FACT: The rate of COVID-19 infections is rising in numerous huge states that are home to NFL teams.

OPINION: Kicking off training camps in a little over a month might prove to be quite the stretch. There is significant concern and consternation among NFL team execs about their ability to mesh the medical protocols necessary in a pandemic with the necessities of preparing an NFL team to play weekly football games. As John Harbaugh told me recently, it is “humanly impossible,” as of now, and while NFL VP of football operations Troy Vincent told me he is optimistic that meaningful dialogue with NFL coaches about roster size and accommodations will find common ground, this pandemic has managed to greatly alter the course of pretty much all global commerce and entities … the NFL is not going to be immune from that. It’s hard to imagine 90 football players (I continue to hear chatter the number of men actually brought to camp might be closer to 70) coming together from all over the country in someplace like Phoenix or Miami or Tampa or Dallas unless things change rapidly for the better in those communities between now and late July. There is skepticism, to say the least, about the ability to have anything close to a normal training camp and time is running low if certain clubs might have to relocate — those sort of logistics don’t come together overnight. Every message you get from the league office is that this is most definitely business as usual in terms of how and when things will start, but consider me among the skeptics.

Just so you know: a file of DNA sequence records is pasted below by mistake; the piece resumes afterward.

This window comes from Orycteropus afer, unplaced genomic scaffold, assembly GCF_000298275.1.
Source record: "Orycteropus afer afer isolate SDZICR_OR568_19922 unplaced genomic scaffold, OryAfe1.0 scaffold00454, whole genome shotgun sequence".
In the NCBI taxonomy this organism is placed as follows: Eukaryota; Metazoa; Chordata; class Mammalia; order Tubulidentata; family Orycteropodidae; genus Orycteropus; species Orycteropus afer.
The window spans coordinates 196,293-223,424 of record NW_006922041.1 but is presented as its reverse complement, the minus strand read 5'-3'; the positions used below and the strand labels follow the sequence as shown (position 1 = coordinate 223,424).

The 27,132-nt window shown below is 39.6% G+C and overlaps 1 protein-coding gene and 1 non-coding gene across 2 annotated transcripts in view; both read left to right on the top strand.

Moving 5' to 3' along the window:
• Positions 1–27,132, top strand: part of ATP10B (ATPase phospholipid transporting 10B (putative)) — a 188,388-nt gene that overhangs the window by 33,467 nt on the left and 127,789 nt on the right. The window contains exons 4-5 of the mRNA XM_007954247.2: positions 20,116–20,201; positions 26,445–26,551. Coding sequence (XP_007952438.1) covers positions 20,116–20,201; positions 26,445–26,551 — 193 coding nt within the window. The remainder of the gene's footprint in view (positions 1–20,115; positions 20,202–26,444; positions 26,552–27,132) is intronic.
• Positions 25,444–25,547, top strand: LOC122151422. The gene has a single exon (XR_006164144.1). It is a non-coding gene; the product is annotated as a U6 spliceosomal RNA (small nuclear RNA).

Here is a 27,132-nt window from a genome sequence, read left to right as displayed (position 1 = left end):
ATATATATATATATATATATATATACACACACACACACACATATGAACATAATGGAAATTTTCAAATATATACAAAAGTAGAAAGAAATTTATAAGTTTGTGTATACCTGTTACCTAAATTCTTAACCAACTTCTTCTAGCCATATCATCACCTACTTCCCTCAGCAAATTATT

FACT: At a time of great turmoil in this country, more pressure is mounting on Dan Snyder to change his football team’s nickname.

OPINION: I just don’t see it happening. Short of widespread protesting and boycotts outside the stadium, short of this being something that becomes a critical economic issue for the owner, nothing is going to change here. This has flared up from time to time over the years and it’s something the owner has made it clear he is unable and unwilling to consider. He grew up rooting for this team and his very essence and brand is now tied into this team and he is not the most flexible person, to say the least. Sure, they changed the name of the lower bowl at their stadium, stripping it from racist George Preston Marshall after his statue was yanked down in Washington as well, but short of the players declining to play anymore or some sort of widespread uprising that leads to the widespread halt of fans purchasing his merchandise, I see this as a moot issue for Snyder. Yes, I never thought I would see Roger Goodell take direct cues from players and issue a mea culpa like he did. Every week I see things happen in this country that seemed impossible only weeks ago (like widespread corporate holidays for Juneteenth), but changing this team’s nickname would be more shocking to me than any of that. As someone who covered that team for five years for the Washington Post, this seems pretty near and dear to the owner’s heart.